At block 1610 , the measured time is stored in the table of FIG. 19 as the cutoff time for the given slew rate. The process then goes to block 1620 .
At block 1620 , a determination is made if there is any further input voltage slew rate for which the cutoff time is to be characterized. If so, the process goes to block 1622 . If not, the process goes to block 1698 .
At block 1622 , the next input voltage slew rate is selected and the process loops back to block 1606 and repeats the loop.
At block 1698 , the process returns to block 1504 of FIG. 15 .
Referring now to FIG. 14 , FIGS. 23A23B , FIGS. 17A17B , and FIGS. 10A10C , each circuit cell/stage of a cell library is characterized for the VCR operating region of the multioperating region gate model. FIG. 14 illustrates a schematic/block diagram to characterize the VCR operating region of the multioperating region gate model. FIGS. 10A10C respectively illustrate three dimensional tables of output voltage, output current, and small signal admittance for the VCR region of the multistage operating region gate model in response to various input voltage slew rates and output capacitive loads. FIGS. 17A17B illustrates a flow chart diagram, for each circuit cell/stage, to characterize the VCR region of the multistage operating region gate model.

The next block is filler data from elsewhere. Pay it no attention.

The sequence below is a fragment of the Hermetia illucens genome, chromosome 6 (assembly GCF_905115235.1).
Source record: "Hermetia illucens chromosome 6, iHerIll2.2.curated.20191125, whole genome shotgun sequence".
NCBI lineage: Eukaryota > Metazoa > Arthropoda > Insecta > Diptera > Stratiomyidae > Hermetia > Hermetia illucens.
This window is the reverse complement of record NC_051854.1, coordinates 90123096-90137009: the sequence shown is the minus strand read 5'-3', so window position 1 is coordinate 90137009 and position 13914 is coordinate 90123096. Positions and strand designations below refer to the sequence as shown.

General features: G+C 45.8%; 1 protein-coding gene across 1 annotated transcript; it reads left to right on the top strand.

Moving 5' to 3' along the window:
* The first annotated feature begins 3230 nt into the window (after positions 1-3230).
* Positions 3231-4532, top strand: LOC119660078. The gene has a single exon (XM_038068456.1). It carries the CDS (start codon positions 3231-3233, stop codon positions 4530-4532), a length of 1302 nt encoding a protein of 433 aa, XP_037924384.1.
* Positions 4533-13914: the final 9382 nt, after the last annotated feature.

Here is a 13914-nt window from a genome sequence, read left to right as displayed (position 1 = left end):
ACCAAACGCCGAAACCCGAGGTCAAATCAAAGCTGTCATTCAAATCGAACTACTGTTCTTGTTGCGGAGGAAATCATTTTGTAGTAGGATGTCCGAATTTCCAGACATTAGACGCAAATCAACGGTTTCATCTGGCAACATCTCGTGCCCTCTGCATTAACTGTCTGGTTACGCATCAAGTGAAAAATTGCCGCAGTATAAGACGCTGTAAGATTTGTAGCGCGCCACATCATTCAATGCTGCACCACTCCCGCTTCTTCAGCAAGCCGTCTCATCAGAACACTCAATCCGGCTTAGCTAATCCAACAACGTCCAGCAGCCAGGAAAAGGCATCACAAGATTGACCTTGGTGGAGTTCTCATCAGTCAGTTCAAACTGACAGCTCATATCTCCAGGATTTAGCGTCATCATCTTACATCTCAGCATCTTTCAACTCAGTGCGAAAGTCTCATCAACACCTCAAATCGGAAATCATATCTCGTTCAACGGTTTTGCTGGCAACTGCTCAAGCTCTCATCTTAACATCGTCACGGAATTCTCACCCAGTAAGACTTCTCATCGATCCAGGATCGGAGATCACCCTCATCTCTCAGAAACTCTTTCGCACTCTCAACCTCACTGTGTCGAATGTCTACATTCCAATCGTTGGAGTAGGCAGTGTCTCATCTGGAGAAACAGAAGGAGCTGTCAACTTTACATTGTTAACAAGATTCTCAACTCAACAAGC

In FIGS. 17A17B , the characterization of the VCR region begins with blocks 1504 A 1504 B for the given circuit cell/stage. The process then goes to block 1706 .
At block 1706 , a time grid is setup for characterizing (e.g., sampling output voltage and output current) the given circuit cell/stage at time steps within the VCR operating region. FIG. 5 illustrates a time grid with time steps from t 1 to t cutoff in the VCR region after the offset time t offset , for example. While the time grid in the VCR region ( FIG. 5 ) appears to be a uniform grid with equal time steps, the grid may be nonuniform as well with unequal time steps. Whether uniform or nonuniform, the same time grid is to be used to characterize each circuit cell of the cell library. The process goes to block 1708 .